With drought expected to intensify over the summer, California appears to be heading into a potentially highly dangerous wildfire season, experts say.
"The coming fire season is likely to be very severe in California and across a broad portion of the American southwest," said Daniel Swain, a climate scientist at the University of California Los Angeles. "The main reason for this is the extreme severity and persistence of the ongoing drought in this region, which has been significantly worsened by warming temperatures due to climate change."
A lack of rain and unusually high temperatures over the past two years have led to extremely dry vegetation in many areas, especially in forested regions, which are at great risk this summer and autumn, Swain said.
Last year was the state's worst fire season ever. There were 9,917 fire incidents, and about 1,723,100 hectares, more than 4 percent of the state's land mass, burned.
The state is already experiencing a fivefold increase in the number of wildfires compared with the corresponding period last year, the firefighting authority Cal Fire said.
By May 18 there had already been 2,436 fires in California this year, scorching 5,956 hectares of land, compared with 1,554 fires that burned 1,059 hectares over the corresponding period last year, the agency said.
"Drought conditions across the state are drying out vegetation earlier than normal," said Henry McCann, a research associate in the Water Policy Center of the Public Policy Institute of California. "This sets the stage for another bad wildfire year. The risk will be further exacerbated by high summertime temperatures and the extension of drought conditions into early fall next year."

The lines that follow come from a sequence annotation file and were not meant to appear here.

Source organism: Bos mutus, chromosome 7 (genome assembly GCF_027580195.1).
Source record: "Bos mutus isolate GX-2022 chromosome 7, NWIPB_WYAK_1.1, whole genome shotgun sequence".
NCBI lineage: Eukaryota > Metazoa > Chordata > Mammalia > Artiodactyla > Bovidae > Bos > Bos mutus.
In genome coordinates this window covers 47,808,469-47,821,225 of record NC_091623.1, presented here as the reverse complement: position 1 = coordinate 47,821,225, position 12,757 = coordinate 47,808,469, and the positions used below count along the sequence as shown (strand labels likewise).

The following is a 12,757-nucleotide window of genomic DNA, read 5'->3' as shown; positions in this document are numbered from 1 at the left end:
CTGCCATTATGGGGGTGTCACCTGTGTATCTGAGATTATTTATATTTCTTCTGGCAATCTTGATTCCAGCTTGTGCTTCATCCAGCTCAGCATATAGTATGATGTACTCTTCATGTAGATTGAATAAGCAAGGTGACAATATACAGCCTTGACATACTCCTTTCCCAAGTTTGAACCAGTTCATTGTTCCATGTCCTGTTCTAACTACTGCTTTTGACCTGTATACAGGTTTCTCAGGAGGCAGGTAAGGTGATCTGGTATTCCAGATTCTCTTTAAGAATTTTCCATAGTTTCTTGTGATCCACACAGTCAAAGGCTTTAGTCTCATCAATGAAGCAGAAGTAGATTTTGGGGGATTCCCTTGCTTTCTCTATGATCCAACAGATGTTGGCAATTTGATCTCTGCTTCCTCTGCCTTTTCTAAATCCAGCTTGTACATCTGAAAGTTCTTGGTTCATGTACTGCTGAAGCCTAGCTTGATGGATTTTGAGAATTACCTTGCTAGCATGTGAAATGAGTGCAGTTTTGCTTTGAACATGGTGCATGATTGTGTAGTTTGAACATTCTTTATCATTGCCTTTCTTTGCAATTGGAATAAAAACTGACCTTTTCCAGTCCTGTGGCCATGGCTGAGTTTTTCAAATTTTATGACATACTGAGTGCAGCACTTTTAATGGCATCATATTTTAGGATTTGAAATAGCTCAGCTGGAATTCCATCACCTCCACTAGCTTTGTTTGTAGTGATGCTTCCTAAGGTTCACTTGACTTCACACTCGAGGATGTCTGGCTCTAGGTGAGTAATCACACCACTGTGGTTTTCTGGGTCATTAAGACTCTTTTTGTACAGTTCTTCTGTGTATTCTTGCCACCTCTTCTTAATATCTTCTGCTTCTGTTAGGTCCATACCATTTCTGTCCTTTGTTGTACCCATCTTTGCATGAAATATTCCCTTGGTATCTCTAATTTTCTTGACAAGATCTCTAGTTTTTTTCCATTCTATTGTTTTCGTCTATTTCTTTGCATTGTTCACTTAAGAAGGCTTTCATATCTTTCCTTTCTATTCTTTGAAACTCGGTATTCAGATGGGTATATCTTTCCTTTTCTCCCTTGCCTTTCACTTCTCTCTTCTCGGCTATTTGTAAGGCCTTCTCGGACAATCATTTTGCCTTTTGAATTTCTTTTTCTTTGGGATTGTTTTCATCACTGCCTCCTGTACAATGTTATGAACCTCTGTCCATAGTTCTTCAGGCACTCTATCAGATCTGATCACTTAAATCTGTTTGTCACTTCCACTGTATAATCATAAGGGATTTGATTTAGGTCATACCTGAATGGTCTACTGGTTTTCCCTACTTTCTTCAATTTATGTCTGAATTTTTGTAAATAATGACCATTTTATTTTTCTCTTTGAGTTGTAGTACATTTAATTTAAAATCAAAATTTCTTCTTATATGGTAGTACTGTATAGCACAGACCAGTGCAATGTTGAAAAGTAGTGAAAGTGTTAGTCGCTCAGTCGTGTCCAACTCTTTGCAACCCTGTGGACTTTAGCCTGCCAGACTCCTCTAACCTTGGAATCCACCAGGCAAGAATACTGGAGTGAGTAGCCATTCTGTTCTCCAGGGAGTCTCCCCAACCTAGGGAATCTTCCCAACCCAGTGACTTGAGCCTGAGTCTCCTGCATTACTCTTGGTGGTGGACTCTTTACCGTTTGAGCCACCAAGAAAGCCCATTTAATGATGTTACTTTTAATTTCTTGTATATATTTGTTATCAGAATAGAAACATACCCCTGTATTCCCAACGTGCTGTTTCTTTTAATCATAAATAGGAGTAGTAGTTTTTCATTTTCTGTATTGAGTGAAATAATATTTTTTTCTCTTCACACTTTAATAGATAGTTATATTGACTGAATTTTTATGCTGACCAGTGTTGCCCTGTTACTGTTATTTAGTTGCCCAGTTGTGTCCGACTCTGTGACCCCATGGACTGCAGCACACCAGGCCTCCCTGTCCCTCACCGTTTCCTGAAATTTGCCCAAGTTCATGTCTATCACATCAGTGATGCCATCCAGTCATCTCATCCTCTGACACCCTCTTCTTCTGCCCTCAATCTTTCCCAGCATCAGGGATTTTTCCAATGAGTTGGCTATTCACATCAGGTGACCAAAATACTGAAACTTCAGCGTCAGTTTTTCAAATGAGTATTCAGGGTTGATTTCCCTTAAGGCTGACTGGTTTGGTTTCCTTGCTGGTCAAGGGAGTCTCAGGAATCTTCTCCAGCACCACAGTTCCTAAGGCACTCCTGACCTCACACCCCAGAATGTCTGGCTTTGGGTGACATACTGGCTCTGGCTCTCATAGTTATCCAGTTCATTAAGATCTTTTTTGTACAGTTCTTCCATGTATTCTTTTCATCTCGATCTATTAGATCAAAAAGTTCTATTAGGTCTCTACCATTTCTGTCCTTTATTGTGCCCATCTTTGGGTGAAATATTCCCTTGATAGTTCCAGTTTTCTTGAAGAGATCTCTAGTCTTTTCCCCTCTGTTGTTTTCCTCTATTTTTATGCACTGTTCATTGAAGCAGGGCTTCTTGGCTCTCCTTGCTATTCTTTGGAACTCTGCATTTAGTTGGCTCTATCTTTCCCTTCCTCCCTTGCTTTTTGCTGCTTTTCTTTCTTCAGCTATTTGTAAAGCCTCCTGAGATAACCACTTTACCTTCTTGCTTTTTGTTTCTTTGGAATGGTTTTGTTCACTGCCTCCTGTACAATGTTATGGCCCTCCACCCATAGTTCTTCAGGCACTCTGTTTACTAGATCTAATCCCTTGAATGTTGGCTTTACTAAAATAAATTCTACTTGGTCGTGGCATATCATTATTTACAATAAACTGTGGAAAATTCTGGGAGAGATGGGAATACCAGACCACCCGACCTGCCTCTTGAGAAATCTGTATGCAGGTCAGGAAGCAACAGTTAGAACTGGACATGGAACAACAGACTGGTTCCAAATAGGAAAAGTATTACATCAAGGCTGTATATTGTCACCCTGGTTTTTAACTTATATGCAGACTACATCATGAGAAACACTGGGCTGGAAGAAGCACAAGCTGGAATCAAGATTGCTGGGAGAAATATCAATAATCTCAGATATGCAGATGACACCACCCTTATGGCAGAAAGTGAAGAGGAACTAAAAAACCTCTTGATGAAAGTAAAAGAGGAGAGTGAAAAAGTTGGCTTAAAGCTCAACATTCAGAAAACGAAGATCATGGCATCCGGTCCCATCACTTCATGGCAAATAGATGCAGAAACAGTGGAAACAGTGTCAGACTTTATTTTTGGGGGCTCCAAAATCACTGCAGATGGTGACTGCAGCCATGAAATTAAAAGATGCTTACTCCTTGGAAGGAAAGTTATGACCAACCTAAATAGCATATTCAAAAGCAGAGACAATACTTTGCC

Rising temperatures from climate change exacerbate drought and increase the frequency of the prolonged period of dryness in western North America, experts said.
The extremely high temperatures have a number of rippling effects, including dry conditions, acute water shortages, low steam flow and the increased risk of wildfires.
More than 92 percent of the southwest, covering California, Nevada, Utah, Colorado, New Mexico and Arizona, is in drought, the agency US Drought Monitor said, with 38 percent in exceptional drought, a condition that usually occurs once or twice a century. A year ago only 48.8 percent of the same region was in drought, and no area was in exceptional drought.
"Drought has been reoccurring across the Southwest over the past 20 years, with breaks of less drought present," said the drought information center, which is a joint effort led by the National Oceanic and Atmospheric Administration. "Last year's record temperature contributed to last year's drought development."